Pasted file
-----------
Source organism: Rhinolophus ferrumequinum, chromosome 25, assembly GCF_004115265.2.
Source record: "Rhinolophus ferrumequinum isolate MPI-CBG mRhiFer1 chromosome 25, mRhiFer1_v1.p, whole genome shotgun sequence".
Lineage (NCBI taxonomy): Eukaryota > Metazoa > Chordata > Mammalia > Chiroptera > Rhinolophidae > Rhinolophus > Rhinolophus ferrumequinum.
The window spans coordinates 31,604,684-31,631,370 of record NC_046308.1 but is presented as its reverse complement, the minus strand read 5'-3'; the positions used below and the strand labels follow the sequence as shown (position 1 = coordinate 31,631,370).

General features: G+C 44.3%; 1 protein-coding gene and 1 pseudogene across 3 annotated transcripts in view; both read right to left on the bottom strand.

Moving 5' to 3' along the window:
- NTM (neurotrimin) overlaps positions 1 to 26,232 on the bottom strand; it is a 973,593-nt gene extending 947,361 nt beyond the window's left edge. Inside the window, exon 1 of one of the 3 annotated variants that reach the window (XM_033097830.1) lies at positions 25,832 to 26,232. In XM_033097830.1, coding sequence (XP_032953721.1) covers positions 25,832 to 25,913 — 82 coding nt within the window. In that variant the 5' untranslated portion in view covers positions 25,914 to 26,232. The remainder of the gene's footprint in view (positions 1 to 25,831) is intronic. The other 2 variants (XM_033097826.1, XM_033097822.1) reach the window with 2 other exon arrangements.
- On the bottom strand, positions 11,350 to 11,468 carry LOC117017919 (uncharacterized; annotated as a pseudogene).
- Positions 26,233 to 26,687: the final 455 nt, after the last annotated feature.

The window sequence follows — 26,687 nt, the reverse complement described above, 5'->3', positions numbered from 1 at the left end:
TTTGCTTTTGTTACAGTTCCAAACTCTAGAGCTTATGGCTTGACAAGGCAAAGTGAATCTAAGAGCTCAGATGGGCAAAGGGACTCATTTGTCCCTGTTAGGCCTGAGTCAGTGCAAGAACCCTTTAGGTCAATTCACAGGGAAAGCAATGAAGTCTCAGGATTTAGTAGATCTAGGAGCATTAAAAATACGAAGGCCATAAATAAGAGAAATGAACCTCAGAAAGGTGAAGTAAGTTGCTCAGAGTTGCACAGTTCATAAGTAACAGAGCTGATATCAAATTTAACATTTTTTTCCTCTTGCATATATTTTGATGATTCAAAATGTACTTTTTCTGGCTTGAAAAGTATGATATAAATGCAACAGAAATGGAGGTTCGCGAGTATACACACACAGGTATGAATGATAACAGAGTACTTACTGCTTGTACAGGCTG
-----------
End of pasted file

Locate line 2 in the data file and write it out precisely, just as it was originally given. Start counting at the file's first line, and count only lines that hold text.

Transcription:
Source record: "Rhinolophus ferrumequinum isolate MPI-CBG mRhiFer1 chromosome 25, mRhiFer1_v1.p, whole genome shotgun sequence".